Whenever Bill Clinton opens his mouth, he’s accused of saying something dishonest, self-serving, or at best politically unwise. Contrary to the conventional wisdom, I think this has less to do with any difficulty that Clinton has had in accommodating himself to the You Tube era--which is not, after all, such a quantum leap away from the 24/7 news environment in which he successfully conducted his presidency--than with a desire on the part of the Washington media panjandrums to exact some revenge.
For example, in The New Yorker today there is a dig at the former president that repeats Barack Obama’s false claim that jobs “fell through the Clinton Administration and the Bush Administration.” Oddly, the piece--by Ryan Lizza, late of this magazine, and by all accounts a fair and careful reporter--fails to state explicitly, as a factual matter, that Obama was simply wrong about this claim. (See Paul Krugman.) Lizza leaves it to Bill Clinton to do say merely, “Now, if you believe that, you should probably vote for [Obama], but you get a very bad grade in history.” But since the piece generally paints Clinton as concerned only with burnishing his own record, it leaves readers who don’t know better unaware that unemployment really did fall under Clinton, across the board.
The article then moves on to refer to "the mysterious theory that Obama had played the race card against" Bill Clinton. Yet no one who has followed the campaign closely can believe there’s anything “mysterious” about this "theory." Do we need to be reminded of the Obama campaign's well-known memo seeking to construe innocent remarks by Bill and Hillary and their supporters as racist? Indeed, Sean Wilentz documented the effort to unfairly tarnish the Clintons at length in TNR many weeks ago. Now, I realize Wilentz’s case was not convincing to everyone--though even if one strips away Wilentz’s overall argument, one has to contend with the several pieces of hard evidence that he adduced to show how Obama’s team injected allegations of racism into the campaign. So while this “theory” may be unconvincing to some--especially to those predisposed to think highly of Obama--it's certainly not "mysterious."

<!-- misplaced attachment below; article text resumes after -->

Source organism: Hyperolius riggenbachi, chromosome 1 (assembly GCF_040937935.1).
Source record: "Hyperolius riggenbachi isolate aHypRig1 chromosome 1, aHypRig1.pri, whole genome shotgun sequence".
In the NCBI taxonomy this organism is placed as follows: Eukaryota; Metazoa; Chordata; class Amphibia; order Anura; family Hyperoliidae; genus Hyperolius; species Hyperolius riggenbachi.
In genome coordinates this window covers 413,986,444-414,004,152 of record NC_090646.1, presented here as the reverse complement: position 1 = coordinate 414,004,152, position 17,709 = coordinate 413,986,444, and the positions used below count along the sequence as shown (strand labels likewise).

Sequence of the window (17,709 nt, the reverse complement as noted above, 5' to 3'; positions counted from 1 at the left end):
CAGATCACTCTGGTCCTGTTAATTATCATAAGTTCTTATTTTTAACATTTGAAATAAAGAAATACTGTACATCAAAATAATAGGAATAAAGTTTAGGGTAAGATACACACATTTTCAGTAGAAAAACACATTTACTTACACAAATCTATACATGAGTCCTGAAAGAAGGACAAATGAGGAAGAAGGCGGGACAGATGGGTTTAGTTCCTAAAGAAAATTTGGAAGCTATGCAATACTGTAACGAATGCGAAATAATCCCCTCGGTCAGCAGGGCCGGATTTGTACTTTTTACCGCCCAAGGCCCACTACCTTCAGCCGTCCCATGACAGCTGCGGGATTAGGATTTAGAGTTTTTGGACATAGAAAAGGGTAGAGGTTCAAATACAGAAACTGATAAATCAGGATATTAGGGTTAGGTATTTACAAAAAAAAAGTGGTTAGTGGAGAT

Meanwhile, The New York Times reviews a new book by Carol Felsenthal, whose biographies were once described by Arthur M. Schlesinger Jr. in TNR as “pathography” (the term is Joyce Carol Oates’s). The target: Bill Clinton in his post-presidency. To her credit, reviewer Janet Maslin thinks little of the book. But she allows Felsenthal to get away with the claim that "all the wondrous works in the years ahead may enhance his reputation as an ex-president but not as a president"--another historically false claim, insofar as it suggests that Clintons’ impeachment (by a Republican-controlled House) and subsequent acquittal (by a Republican-controlled Senate) will come to reflect worse on him than on his Republican and media persecutors. In fact, the opposite has already proven to be the case.
Even more astonishing, Felsenthal approvingly quotes Don Hewitt of “60 Minutes"--why Hewitt has any authority on this matter is not explained--saying that if not for Clinton’s dalliance with Monica Lewinsky, "there’s not one kid who has died in Iraq who wouldn’t be alive today." Not only is the claim based on so many flawed assumptions of causality as to be absurd as a matter of logic; it is also simply vile to blame Bill Clinton's marital infidelity for the deaths of 4000 Americans in a war launched by George W. Bush. Does Monica Lewinsky therefore have their blood on her hands as well?
Someone will have to write a long piece on the resurgent antipathy of late toward Bill Clinton, who after all left the White House with the highest approval ratings of any departing president in Gallup polling history. The new hostility goes beyond the lingering sore feelings among media types about having been bested during the impeachment struggle, or among leftists for his New Democratic heresies. Unintentionally, Hewitt's comment may provide some of the answer, insofar as it suggest that some of this anger is a displacement of hostility toward Bush. But whatever its sources, the newfound Clinton-hatred is most assuredly not a product of the former president's purported negative campaigning against Obama. Quite the contrary, the idea that he has campaigned with particular negativity against Obama is itself the product, in part, of the Clinton-hatred coursing anew through the Washington establishment.